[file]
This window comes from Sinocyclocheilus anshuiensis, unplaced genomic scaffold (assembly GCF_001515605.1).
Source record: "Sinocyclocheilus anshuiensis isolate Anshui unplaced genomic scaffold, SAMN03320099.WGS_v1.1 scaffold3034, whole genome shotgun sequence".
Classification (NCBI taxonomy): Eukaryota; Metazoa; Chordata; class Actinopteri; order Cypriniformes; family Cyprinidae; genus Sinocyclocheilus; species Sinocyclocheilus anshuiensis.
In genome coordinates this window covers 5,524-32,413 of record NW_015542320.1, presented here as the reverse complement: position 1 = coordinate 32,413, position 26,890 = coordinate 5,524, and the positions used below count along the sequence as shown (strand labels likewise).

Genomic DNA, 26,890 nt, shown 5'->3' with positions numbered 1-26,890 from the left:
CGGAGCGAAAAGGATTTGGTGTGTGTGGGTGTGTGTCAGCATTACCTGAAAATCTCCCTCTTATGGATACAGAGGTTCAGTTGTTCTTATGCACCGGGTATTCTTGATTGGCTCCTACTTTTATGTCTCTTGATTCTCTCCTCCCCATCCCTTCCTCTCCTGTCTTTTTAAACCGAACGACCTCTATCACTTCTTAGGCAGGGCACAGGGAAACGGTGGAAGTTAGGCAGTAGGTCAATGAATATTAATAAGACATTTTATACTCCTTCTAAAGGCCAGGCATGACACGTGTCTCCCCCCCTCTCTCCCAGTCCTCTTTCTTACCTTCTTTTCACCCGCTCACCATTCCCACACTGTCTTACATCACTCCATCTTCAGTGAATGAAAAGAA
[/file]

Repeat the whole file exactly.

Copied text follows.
This window comes from Sinocyclocheilus anshuiensis, unplaced genomic scaffold (assembly GCF_001515605.1).
Source record: "Sinocyclocheilus anshuiensis isolate Anshui unplaced genomic scaffold, SAMN03320099.WGS_v1.1 scaffold3034, whole genome shotgun sequence".
Classification (NCBI taxonomy): Eukaryota; Metazoa; Chordata; class Actinopteri; order Cypriniformes; family Cyprinidae; genus Sinocyclocheilus; species Sinocyclocheilus anshuiensis.
In genome coordinates this window covers 5,524-32,413 of record NW_015542320.1, presented here as the reverse complement: position 1 = coordinate 32,413, position 26,890 = coordinate 5,524, and the positions used below count along the sequence as shown (strand labels likewise).

Genomic DNA, 26,890 nt, shown 5'->3' with positions numbered 1-26,890 from the left:
CGGAGCGAAAAGGATTTGGTGTGTGTGGGTGTGTGTCAGCATTACCTGAAAATCTCCCTCTTATGGATACAGAGGTTCAGTTGTTCTTATGCACCGGGTATTCTTGATTGGCTCCTACTTTTATGTCTCTTGATTCTCTCCTCCCCATCCCTTCCTCTCCTGTCTTTTTAAACCGAACGACCTCTATCACTTCTTAGGCAGGGCACAGGGAAACGGTGGAAGTTAGGCAGTAGGTCAATGAATATTAATAAGACATTTTATACTCCTTCTAAAGGCCAGGCATGACACGTGTCTCCCCCCCTCTCTCCCAGTCCTCTTTCTTACCTTCTTTTCACCCGCTCACCATTCCCACACTGTCTTACATCACTCCATCTTCAGTGAATGAAAAGAA